ANZ chief executive Shayne Elliott has admitted the lender cannot blame its misconduct over the past decade on IT glitches or ‘a few bad apples’.
Mr Elliott has written an open letter to investors and customers in which he says it was confronting to see all the issues laid out in ANZ’s submission to the banking royal commission.
‘It would be easy to lay the blame on a few bad apples or to say that these are largely historical technical glitches resulting from large complex IT systems,’ Mr Elliott wrote.
‘That would be wrong.’
Mr Elliott did not list the issues submitted to the commission by ANZ, which in the past few years has refunded customers for poor financial advice and paid $50 million to settle legal action brought by the corporate regulator over bank bill swap rates.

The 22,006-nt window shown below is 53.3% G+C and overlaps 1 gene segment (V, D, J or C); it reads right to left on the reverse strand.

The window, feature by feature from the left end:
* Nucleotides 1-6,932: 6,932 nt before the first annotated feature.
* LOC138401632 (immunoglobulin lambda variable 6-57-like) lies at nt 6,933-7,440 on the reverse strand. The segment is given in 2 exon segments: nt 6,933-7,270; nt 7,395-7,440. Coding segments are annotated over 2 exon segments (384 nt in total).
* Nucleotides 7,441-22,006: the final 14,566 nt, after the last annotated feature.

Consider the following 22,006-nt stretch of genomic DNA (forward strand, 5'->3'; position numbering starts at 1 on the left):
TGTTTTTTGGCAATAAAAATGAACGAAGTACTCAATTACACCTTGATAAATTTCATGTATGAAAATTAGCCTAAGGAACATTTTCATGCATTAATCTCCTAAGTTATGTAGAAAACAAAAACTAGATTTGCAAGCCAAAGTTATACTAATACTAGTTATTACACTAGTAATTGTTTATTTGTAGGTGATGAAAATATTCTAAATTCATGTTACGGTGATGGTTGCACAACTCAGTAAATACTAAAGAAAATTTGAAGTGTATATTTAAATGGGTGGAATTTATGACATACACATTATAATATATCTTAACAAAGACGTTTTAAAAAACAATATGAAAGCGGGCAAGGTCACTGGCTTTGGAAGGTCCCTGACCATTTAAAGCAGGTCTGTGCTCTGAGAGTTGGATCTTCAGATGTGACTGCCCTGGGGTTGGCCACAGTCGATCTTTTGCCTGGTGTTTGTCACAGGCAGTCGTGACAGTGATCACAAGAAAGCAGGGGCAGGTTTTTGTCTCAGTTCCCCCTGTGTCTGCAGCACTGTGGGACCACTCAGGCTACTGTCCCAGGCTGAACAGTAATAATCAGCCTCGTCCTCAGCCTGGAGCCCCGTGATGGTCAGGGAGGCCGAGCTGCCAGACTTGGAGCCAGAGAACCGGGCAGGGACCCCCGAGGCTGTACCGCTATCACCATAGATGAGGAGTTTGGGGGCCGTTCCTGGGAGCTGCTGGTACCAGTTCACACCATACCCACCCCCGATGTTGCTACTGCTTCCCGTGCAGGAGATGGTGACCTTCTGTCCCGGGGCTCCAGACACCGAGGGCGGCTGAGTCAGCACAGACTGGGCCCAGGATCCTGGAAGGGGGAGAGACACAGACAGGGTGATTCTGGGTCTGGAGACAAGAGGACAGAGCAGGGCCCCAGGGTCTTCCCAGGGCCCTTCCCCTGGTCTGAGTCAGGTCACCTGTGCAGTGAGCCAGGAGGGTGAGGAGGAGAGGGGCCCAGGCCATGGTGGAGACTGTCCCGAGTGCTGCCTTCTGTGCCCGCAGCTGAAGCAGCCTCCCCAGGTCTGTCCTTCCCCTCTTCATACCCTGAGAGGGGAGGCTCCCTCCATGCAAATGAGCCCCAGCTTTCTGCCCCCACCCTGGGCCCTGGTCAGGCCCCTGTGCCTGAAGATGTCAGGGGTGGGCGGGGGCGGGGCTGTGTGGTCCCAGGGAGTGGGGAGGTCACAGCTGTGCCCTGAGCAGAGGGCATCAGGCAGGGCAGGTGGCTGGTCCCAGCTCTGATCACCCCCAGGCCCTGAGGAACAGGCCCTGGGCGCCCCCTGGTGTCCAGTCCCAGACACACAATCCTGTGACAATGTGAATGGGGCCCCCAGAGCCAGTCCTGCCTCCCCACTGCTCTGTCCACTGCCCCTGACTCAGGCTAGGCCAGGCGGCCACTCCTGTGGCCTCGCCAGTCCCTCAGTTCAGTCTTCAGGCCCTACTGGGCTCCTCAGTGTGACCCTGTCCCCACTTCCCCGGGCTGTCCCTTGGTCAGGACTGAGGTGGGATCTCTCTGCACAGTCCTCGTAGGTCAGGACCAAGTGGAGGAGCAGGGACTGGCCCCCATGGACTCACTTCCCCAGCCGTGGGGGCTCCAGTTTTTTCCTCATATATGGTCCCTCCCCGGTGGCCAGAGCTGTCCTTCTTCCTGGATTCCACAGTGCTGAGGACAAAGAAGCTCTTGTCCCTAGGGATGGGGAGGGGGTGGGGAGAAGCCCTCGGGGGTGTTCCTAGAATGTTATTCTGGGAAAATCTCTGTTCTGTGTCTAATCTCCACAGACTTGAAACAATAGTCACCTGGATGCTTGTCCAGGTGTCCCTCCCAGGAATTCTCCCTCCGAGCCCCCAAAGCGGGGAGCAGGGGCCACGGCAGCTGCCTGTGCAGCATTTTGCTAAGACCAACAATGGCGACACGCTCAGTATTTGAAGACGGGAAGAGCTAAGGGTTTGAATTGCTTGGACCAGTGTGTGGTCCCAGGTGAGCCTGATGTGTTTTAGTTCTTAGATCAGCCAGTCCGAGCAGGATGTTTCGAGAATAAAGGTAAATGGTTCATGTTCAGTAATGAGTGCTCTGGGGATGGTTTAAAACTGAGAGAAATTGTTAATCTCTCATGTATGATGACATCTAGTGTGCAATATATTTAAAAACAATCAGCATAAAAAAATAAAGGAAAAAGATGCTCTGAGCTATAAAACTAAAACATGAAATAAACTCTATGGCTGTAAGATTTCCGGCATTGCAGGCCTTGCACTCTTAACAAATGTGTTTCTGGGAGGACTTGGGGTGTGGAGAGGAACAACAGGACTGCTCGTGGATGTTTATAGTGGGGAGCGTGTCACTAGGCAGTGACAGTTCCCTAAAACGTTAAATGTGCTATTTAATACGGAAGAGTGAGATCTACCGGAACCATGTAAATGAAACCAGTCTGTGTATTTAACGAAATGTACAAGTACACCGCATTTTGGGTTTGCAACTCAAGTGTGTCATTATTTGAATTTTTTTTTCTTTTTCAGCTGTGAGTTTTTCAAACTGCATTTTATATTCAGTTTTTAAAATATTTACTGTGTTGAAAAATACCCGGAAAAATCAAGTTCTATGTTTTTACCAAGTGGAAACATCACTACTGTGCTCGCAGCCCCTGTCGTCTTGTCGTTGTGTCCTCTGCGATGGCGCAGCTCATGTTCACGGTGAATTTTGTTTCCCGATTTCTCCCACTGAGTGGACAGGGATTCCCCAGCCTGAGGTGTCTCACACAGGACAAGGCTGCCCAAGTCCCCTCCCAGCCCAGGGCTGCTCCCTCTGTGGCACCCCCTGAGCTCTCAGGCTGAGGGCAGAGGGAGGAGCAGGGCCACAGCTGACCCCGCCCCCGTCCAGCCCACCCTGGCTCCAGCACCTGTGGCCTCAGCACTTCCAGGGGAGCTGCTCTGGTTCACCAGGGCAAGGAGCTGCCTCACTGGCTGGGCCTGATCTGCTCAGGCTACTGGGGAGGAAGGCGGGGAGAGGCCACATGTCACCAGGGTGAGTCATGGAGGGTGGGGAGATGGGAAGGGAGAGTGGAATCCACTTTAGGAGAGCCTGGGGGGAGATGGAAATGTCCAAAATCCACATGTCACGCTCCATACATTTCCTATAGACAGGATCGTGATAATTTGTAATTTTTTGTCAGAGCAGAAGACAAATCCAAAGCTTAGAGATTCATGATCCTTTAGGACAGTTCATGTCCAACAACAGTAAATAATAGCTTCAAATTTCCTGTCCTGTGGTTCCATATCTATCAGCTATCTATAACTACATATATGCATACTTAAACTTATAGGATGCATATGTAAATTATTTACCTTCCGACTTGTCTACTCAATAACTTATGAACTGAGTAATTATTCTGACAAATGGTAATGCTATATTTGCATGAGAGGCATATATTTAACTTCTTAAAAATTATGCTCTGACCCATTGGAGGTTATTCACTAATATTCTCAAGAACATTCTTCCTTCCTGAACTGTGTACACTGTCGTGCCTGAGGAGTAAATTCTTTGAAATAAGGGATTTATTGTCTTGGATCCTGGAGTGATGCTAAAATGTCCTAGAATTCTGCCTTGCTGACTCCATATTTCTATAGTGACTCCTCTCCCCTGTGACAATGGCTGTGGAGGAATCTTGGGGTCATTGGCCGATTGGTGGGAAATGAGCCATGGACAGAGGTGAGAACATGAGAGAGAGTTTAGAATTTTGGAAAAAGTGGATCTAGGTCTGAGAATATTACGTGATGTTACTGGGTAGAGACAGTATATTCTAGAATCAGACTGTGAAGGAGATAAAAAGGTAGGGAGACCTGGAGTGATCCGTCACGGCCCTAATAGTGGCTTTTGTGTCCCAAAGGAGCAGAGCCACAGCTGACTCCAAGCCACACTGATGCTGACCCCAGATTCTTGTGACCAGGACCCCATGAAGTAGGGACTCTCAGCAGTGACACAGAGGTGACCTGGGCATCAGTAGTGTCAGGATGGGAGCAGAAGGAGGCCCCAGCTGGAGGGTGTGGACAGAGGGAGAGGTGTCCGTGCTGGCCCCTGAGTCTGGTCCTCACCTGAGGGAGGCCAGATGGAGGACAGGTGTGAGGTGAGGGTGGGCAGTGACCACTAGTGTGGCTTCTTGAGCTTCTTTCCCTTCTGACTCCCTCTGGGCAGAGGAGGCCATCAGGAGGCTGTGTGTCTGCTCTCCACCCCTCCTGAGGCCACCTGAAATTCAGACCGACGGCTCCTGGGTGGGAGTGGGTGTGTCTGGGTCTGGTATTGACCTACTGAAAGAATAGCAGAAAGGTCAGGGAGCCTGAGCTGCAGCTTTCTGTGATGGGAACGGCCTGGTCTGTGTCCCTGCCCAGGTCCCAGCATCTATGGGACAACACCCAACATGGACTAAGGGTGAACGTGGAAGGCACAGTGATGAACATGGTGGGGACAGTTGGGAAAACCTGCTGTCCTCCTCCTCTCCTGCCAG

Mr Elliott, who was chief financial officer before stepping into the CEO role at the start of 2016, said the bank was making progress in addressing its shortcomings and had more work to do.
‘Although many of the issues in our submission are known and have been or are being fixed, seeing them all in one document is confronting,’ Mr Elliott said.
‘For me, it’s completely unacceptable that we have caused some of our customers financial harm and emotional stress.’
Mr Elliott was the first of the current chief executives of the big four banks to publicly acknowledge the merits of a royal commission, which the federal government eventually called at the behest of the quartet.
He said it represented the chance to reset the public perception of the bank.
‘My hope is the royal commission serves as a watershed moment in restoring the trust of customers and the community,’ Mr Elliott said.